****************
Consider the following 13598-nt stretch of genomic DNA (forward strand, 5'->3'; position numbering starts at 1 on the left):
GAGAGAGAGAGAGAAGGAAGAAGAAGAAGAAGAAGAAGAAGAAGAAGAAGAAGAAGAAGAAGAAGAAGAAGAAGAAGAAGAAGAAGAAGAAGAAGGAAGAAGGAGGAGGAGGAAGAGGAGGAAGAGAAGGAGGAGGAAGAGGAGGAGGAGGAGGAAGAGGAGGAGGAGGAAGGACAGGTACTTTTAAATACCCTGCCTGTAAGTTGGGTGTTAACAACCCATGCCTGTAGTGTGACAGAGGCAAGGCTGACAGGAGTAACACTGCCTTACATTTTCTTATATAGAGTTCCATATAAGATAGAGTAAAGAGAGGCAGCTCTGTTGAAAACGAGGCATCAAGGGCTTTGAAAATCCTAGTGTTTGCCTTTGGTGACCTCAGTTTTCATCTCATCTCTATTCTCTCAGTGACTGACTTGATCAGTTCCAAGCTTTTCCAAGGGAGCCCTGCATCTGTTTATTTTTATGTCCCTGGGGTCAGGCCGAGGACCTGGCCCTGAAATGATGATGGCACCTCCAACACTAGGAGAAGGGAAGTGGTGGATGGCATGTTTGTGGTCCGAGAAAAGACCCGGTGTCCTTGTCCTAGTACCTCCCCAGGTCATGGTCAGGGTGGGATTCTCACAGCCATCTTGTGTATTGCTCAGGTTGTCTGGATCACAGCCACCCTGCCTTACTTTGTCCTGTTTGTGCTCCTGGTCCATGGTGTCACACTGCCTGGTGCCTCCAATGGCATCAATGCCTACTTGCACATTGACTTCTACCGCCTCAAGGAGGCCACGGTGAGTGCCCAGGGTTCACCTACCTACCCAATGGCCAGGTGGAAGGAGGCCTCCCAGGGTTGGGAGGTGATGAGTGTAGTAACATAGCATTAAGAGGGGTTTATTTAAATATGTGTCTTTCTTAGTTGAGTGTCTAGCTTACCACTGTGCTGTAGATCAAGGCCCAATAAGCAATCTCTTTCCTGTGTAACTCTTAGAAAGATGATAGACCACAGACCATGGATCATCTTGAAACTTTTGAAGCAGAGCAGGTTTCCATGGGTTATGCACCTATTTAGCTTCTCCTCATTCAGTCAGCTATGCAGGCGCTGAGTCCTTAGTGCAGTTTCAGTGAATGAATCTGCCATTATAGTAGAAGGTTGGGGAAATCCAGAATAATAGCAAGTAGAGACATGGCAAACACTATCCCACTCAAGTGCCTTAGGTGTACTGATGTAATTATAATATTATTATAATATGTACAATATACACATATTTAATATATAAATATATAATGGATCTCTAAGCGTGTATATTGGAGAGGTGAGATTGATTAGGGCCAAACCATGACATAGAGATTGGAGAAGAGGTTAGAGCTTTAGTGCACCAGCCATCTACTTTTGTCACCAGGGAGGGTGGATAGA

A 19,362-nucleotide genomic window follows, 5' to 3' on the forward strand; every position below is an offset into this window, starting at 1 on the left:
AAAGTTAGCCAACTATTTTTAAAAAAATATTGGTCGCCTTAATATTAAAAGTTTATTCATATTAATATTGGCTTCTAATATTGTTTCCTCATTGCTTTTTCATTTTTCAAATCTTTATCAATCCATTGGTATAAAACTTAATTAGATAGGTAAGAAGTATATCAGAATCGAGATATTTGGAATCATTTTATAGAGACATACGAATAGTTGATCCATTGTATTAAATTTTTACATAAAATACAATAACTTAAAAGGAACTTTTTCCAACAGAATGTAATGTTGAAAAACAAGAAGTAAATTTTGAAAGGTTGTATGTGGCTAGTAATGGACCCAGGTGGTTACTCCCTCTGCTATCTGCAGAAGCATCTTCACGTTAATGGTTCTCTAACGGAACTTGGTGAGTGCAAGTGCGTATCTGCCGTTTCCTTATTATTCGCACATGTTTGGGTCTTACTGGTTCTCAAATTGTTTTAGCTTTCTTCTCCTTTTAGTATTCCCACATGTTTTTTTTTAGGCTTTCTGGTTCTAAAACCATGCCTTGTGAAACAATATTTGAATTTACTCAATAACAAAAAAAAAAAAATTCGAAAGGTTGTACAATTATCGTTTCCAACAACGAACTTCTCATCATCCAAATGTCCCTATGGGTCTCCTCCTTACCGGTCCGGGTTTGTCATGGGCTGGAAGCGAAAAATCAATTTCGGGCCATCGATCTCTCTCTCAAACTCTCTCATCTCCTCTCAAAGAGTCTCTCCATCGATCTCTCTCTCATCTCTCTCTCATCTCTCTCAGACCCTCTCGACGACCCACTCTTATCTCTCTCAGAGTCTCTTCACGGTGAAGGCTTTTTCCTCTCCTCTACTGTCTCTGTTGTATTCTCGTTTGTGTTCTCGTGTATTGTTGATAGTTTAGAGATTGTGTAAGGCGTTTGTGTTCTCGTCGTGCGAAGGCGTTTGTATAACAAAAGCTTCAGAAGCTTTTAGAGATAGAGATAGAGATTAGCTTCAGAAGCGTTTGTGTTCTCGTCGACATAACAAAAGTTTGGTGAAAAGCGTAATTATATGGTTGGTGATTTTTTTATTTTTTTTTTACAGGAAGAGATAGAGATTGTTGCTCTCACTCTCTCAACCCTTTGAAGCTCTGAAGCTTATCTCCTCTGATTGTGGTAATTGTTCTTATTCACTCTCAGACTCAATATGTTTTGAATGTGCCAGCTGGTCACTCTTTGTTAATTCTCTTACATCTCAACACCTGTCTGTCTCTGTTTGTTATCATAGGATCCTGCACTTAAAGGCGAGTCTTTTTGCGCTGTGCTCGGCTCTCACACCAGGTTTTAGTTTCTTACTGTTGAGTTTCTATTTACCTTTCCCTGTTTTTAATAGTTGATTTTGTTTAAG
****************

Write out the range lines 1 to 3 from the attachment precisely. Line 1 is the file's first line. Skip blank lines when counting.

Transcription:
Consider the following 13598-nt stretch of genomic DNA (forward strand, 5'->3'; position numbering starts at 1 on the left):
GAGAGAGAGAGAGAAGGAAGAAGAAGAAGAAGAAGAAGAAGAAGAAGAAGAAGAAGAAGAAGAAGAAGAAGAAGAAGAAGAAGAAGAAGAAGAAGGAAGAAGGAGGAGGAGGAAGAGGAGGAAGAGAAGGAGGAGGAAGAGGAGGAGGAGGAGGAAGAGGAGGAGGAGGAAGGACAGGTACTTTTAAATACCCTGCCTGTAAGTTGGGTGTTAACAACCCATGCCTGTAGTGTGACAGAGGCAAGGCTGACAGGAGTAACACTGCCTTACATTTTCTTATATAGAGTTCCATATAAGATAGAGTAAAGAGAGGCAGCTCTGTTGAAAACGAGGCATCAAGGGCTTTGAAAATCCTAGTGTTTGCCTTTGGTGACCTCAGTTTTCATCTCATCTCTATTCTCTCAGTGACTGACTTGATCAGTTCCAAGCTTTTCCAAGGGAGCCCTGCATCTGTTTATTTTTATGTCCCTGGGGTCAGGCCGAGGACCTGGCCCTGAAATGATGATGGCACCTCCAACACTAGGAGAAGGGAAGTGGTGGATGGCATGTTTGTGGTCCGAGAAAAGACCCGGTGTCCTTGTCCTAGTACCTCCCCAGGTCATGGTCAGGGTGGGATTCTCACAGCCATCTTGTGTATTGCTCAGGTTGTCTGGATCACAGCCACCCTGCCTTACTTTGTCCTGTTTGTGCTCCTGGTCCATGGTGTCACACTGCCTGGTGCCTCCAATGGCATCAATGCCTACTTGCACATTGACTTCTACCGCCTCAAGGAGGCCACGGTGAGTGCCCAGGGTTCACCTACCTACCCAATGGCCAGGTGGAAGGAGGCCTCCCAGGGTTGGGAGGTGATGAGTGTAGTAACATAGCATTAAGAGGGGTTTATTTAAATATGTGTCTTTCTTAGTTGAGTGTCTAGCTTACCACTGTGCTGTAGATCAAGGCCCAATAAGCAATCTCTTTCCTGTGTAACTCTTAGAAAGATGATAGACCACAGACCATGGATCATCTTGAAACTTTTGAAGCAGAGCAGGTTTCCATGGGTTATGCACCTATTTAGCTTCTCCTCATTCAGTCAGCTATGCAGGCGCTGAGTCCTTAGTGCAGTTTCAGTGAATGAATCTGCCATTATAGTAGAAGGTTGGGGAAATCCAGAATAATAGCAAGTAGAGACATGGCAAACACTATCCCACTCAAGTGCCTTAGGTGTACTGATGTAATTATAATATTATTATAATATGTACAATATACACATATTTAATATATAAATATATAATGGATCTCTAAGCGTGTATATTGGAGAGGTGAGATTGATTAGGGCCAAACCATGACATAGAGATTGGAGAAGAGGTTAGAGCTTTAGTGCACCAGCCATCTACTTTTGTCACCAGGGAGGGTGGATAGA

A 19,362-nucleotide genomic window follows, 5' to 3' on the forward strand; every position below is an offset into this window, starting at 1 on the left: